How to Become a Football Agent

Football agents, like other sports agents, represent the interests of their clients, professional athletes who play in the National Football League (NFL) or other minor football leagues. Agents negotiate contracts with teams, seek out marketing and sponsorship opportunities, take out insurance, and handle the day-to-day business of their clients' careers. Becoming a football agent requires agent certification with the National Football League Players Association (NFLPA), which oversees player interests and is the only organization with the power to recognize agents; this recognition is a legal precondition to signing contracts with clients. The football agent business is not easy: in 2010, nearly half of the 825 NFLPA-certified agents had no clients, with the majority of the business concentrated in the hands of a few powerful agencies.


  1. Image titled Become a Football Agent Step 1
    Earn a postgraduate degree.
    • The NFLPA requires all agents to hold an advanced degree, usually in law or business administration. You must earn your degree before you sit for the agents' test.
    • To earn a law degree, take the Law School Admissions Test (LSAT) administered by the Law School Admissions Council (LSAC). Apply to law schools, and accept admission to a law program accredited by LSAC. Earn your Juris Doctor degree in 3 years.
    • To earn a master's degree in business administration (MBA), take the Graduate Management Assessment Test (GMAT) administered by the Graduate Management Admissions Council. Apply to business schools, and accept admission to an MBA program accredited by the Council for Higher Education Accreditation (CHEA). Earn your MBA in 2 years.
  2. Image titled Become a Football Agent Step 2
    Apply to become a "certified contract advisor" with the NFLPA between Jan. 1 and Jan. 31.
  3. Image titled Become a Football Agent Step 3
    Pay an application fee of $1,650.
  4. Image titled Become a Football Agent Step 4
    Attend a 2 day conference for prospective agents in Washington, D.C. in June or July.
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    Take the agents' exam on the second day of the conference.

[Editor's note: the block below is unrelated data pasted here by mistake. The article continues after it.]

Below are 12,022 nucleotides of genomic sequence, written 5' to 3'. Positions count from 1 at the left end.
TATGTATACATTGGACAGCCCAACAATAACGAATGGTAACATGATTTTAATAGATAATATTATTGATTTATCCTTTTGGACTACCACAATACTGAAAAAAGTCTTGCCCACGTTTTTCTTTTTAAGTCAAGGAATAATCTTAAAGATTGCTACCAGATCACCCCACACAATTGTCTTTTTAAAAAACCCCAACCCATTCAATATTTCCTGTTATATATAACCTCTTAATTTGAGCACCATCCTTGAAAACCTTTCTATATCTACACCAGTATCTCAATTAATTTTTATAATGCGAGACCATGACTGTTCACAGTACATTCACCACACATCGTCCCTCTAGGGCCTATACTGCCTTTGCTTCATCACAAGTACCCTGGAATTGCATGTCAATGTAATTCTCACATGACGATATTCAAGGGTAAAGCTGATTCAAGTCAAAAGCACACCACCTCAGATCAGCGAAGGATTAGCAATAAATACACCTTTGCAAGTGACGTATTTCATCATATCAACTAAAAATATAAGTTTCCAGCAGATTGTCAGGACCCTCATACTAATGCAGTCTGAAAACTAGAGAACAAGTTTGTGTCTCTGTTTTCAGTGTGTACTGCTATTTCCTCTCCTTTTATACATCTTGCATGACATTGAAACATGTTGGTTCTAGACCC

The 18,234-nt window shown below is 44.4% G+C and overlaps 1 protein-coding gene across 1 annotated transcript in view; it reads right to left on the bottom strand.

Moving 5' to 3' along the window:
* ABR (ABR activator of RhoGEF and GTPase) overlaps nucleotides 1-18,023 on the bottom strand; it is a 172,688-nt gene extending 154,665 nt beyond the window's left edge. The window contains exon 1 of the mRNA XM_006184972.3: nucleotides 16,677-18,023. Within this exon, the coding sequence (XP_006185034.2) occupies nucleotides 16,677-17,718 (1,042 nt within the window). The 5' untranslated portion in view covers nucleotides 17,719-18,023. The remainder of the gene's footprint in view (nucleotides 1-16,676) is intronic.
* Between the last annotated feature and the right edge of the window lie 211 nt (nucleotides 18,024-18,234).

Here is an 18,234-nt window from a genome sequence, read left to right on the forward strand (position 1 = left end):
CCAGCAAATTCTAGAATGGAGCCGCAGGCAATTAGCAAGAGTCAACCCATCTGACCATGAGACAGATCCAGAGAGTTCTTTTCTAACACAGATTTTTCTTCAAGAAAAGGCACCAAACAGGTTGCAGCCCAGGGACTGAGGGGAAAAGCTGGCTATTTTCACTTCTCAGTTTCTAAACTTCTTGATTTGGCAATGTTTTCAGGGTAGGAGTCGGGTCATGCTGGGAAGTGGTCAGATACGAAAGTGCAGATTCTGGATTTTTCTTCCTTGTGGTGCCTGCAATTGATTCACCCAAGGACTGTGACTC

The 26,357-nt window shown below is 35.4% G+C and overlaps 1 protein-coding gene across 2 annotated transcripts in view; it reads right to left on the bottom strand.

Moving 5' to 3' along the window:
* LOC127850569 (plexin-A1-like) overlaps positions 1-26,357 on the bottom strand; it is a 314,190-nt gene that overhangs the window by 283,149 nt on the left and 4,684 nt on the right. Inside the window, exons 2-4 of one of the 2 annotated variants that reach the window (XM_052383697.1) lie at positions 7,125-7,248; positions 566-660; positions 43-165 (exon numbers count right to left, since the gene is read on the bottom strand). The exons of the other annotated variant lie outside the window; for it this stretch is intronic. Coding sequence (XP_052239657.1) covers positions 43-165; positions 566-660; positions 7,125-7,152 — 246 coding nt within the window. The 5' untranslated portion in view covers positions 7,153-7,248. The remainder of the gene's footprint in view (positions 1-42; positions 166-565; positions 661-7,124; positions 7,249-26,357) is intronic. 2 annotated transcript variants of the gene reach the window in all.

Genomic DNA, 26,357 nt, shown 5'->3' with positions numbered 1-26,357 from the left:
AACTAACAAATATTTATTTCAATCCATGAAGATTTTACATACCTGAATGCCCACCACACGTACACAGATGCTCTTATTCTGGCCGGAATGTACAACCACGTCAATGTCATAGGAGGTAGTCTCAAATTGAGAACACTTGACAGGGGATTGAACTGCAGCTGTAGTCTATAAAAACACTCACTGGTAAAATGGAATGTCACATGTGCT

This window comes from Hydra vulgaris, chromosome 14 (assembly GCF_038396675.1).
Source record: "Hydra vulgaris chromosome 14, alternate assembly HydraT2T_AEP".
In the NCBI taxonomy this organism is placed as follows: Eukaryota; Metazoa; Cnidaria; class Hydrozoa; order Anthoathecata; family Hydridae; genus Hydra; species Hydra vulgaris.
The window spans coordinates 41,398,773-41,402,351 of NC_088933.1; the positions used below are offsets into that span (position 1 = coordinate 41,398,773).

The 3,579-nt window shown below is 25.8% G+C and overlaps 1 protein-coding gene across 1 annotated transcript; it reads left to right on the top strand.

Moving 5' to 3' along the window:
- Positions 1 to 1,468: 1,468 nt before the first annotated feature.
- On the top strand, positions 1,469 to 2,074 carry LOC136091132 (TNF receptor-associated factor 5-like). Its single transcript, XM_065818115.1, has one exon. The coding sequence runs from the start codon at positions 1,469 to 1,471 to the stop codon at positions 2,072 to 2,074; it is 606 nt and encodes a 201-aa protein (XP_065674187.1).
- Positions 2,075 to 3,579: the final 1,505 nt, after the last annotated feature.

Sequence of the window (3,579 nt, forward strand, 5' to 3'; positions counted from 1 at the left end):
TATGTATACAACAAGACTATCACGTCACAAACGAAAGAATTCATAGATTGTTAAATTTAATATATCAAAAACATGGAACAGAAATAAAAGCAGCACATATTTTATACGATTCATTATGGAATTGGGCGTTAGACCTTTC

• The agents' exam covers topics such as legal issues surrounding player representation, player sponsorship rights, and the Collective Bargaining Agreement (CBA), which regulates player employment with the NFL. Consult the NFLPA application instructions for guidance on what to study.
    • Around 60 to 70 percent of prospective agents pass the agents' exam. Once you have passed, you are legally permitted to sign clients.
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    Develop contacts with current and future professional football players.
    • Agents tend to sign clients only after having developed personal relationships with players. Approach current NFL players without representation and offer them your services. Consult with recent college graduates who are planning on entering the NFL draft. Be sure to abide by all National Collegiate Athletic Association (NCAA) regulations regarding non-contact between agents and current college players.
    • The best way to get to know players is through mutual acquaintances. Ask employees of NFL teams or former players for introductions; if you played collegiate football or know players or coaches in any programs, consult them about potential clients.
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    Familiarize yourself with the football agent business.
    • Experienced agents stress that there is no substitute for experience. Because of the particular nature of NFL contracts, no general knowledge from law or business school will help you as a football agent. Work as a junior agent with a large agency (your NFLPA certification qualifies you for this position) or seek employment with an NFL front office, where you will learn about the finances and contracts specific to football.
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    Sign players as clients.
    • Before earning money from negotiating for players, you need to legally establish yourself as their representation. Use a standard football representation contract, which you can acquire from contacts in the industry.
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    Negotiate contracts for your clients.
    • Agents make most of their money from commissions they make on players' contracts with professional teams. The maximum commission allowed by the NFLPA for an NFL contract is 3 percent.


  • Becoming a football agent hinges on your ability to develop personal contacts within the business. Even if you meet the official prerequisites (postgraduate degree, passed exam, certification), you may still find yourself without clients unless you can prove you are an effective negotiator. Gain as much experience as you can by either working under experienced agents or attaining a position in another sector of the professional football industry.

Things You'll Need

  • Postgraduate degree
  • NFLPA Certified Contract Advisor application
  • Passed agents' exam
  • $1,650

Article Info

Categories: Football